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Posts Tagged ‘how many tweets’

Watch Tweets Being Sent Around The World In Real-Time With Tweetping [MAP]

More than one billion tweets are sent every 2-3 days across Twitter, which has become a social network of significant importance (to varying degrees) in every continent, and almost every country, around the world.

Absorbing all of those tweets is an impossible task, as there are simply too many of them to follow. But wouldn’t it be great if there was a way that you could see all of that Twitter activity, as it happened, in real-time?

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Is Twitter's Trending Topics Out Of Reach For Most Marketers?

Yesterday morning at 10am I published a blog post for a client that encouraged that account’s Twitter followers to take part in a competition.

Essentially, all the followers had to do was retweet the blog post, which came with a convenient hashtag and personalised link.

The competition ended at 1630 in the UK, and was a huge success. When the offer closed, the blog post had 830 retweets. And even though we announced a winner almost immediately, we’ve had another 100 since then.

I was hoping that this kind of activity – which was at a frenzied pitch for the first couple of hours – would see the hashtag reach Twitter’s trending topics. But while it made the top 10 in Manchester, and by all accounts flirted outside of this in London and the UK, we never actually made an official top ten.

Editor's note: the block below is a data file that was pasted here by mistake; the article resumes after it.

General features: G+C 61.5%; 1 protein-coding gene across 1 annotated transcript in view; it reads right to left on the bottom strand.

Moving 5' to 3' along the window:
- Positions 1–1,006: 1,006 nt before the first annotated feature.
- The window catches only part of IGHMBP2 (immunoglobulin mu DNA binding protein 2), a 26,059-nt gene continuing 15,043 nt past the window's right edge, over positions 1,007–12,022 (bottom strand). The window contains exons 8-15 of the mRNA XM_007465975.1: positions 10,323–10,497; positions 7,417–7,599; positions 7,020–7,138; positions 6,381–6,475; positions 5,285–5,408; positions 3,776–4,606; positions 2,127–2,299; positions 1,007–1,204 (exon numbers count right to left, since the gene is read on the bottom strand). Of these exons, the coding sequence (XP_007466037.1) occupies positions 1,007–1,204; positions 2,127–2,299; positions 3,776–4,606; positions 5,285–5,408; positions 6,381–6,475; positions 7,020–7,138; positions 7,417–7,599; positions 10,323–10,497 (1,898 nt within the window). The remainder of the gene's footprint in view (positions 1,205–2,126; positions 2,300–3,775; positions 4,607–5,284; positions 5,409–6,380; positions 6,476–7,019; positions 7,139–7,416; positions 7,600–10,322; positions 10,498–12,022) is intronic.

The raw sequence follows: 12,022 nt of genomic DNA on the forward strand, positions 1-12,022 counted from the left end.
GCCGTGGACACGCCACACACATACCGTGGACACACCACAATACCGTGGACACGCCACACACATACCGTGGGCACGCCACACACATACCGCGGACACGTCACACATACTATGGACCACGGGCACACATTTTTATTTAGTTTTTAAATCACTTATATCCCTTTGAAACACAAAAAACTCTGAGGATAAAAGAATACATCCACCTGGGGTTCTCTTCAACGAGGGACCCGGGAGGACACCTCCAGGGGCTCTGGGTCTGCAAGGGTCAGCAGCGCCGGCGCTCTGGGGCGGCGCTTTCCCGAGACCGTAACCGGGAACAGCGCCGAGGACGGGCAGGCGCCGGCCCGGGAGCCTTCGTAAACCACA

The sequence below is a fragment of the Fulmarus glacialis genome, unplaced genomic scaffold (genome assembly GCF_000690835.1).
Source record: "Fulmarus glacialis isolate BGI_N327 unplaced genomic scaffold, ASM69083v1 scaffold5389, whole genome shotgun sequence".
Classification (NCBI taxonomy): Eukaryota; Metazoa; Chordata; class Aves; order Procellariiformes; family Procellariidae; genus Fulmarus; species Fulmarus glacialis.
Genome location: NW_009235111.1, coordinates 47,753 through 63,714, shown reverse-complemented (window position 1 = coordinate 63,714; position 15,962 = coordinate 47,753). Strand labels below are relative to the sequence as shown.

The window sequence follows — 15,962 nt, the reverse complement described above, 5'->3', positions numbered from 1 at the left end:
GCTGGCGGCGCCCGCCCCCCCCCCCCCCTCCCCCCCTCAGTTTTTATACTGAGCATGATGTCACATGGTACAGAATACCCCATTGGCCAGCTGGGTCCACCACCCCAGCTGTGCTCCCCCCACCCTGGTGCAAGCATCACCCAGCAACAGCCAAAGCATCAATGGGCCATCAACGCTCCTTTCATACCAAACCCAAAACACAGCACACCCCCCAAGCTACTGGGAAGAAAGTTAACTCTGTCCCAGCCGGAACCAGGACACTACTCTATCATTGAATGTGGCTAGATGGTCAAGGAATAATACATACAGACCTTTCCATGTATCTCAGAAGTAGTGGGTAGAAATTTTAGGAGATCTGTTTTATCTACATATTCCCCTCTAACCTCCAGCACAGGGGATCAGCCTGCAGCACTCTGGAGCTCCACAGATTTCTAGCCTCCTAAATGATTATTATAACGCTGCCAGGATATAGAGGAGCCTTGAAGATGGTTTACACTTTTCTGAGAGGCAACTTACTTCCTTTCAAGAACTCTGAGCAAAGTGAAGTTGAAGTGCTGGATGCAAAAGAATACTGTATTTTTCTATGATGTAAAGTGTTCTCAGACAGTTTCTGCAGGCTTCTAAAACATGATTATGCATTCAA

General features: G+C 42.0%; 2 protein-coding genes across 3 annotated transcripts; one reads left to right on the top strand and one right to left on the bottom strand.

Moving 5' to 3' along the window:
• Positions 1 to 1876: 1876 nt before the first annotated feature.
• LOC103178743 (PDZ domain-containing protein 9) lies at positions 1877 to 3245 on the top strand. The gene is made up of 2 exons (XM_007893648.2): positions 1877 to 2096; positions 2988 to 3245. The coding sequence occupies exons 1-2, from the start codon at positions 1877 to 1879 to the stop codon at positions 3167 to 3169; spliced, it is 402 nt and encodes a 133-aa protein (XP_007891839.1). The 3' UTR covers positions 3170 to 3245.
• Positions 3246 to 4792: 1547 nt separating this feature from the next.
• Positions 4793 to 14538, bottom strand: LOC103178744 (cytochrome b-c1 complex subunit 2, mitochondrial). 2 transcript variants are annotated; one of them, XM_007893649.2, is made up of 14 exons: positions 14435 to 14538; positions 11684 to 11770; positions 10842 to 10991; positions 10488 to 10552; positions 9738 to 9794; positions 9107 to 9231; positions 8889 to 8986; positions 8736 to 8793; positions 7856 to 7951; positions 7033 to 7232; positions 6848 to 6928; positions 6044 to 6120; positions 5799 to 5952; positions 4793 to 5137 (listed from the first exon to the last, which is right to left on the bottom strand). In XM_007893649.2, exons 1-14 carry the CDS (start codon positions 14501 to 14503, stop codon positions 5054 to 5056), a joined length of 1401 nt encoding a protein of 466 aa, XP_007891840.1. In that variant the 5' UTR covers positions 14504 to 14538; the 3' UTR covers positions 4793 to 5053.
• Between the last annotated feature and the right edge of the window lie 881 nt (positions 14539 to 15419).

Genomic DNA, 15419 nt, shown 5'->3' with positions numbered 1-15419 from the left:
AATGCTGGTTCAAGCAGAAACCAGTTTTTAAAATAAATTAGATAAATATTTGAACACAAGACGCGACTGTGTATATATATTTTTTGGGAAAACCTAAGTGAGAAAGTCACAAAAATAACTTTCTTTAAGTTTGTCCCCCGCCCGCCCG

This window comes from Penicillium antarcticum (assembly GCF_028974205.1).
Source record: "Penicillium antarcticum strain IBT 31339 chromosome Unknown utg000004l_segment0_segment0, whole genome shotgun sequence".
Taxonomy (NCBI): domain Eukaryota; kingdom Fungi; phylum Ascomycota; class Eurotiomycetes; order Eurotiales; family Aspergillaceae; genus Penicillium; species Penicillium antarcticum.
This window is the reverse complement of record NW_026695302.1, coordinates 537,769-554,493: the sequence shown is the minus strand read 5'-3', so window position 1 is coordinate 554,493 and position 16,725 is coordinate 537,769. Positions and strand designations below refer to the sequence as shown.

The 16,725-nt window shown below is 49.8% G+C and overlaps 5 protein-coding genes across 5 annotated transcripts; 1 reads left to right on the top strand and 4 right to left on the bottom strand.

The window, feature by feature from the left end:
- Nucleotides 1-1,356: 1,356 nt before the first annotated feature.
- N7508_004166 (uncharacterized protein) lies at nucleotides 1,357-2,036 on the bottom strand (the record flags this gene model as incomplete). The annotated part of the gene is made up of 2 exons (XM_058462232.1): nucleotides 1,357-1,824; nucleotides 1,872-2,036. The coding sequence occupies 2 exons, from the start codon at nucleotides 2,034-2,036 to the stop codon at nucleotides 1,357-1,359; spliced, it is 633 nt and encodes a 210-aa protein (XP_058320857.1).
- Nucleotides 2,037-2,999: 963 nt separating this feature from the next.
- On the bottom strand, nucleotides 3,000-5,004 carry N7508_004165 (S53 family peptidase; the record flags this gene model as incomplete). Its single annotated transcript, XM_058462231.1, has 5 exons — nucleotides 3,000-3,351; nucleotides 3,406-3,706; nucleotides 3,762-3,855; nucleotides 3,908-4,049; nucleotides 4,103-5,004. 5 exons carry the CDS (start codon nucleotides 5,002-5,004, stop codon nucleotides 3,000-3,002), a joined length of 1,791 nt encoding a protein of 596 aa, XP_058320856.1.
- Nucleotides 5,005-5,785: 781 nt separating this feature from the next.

I found this disappointing, but not unexpected. Twice in the last month or two I’ve had posts I’ve made on my personal account see over 500 retweets, and neither of these saw my moniker make any kind of appearance amongst Twitter’s most popular topics.

Various studies have been done on the sort of interest a topic needs to trend on Twitter, but from what I can see most of these are dated and hardly definitive.

Certainly, it seems obvious to me that even before the bulk of the citizens of the United States are awake and active on Twitter you need well above 1,000 retweets, likely in a very focused period of time, to have any chance of making Twitter’s top ten. And once the USA roars into life it takes a lot, lot more.

Which leads me to believe that barring a miracle Twitter’s trending topics is out of reach for most marketers.

Yes, anyone can theoretically fluke the top ten, which is full of fluff and nonsense half of the time. Major events like the deaths of the very famous are guaranteed to chart. And even beyond that, the merits of making this lofty peak are debatable once the spammers get their hands on a hashtag. I’m simply proposing that a planned campaign to trend on Twitter is very hard to guarantee, certainly unless you’re a very major brand or have the involvement (paid or otherwise) of some of the power-celebrities.

Which of course 99% of marketers do not. You can get creative with a tweet, but not that creative. Even the best legs benefit from a running start.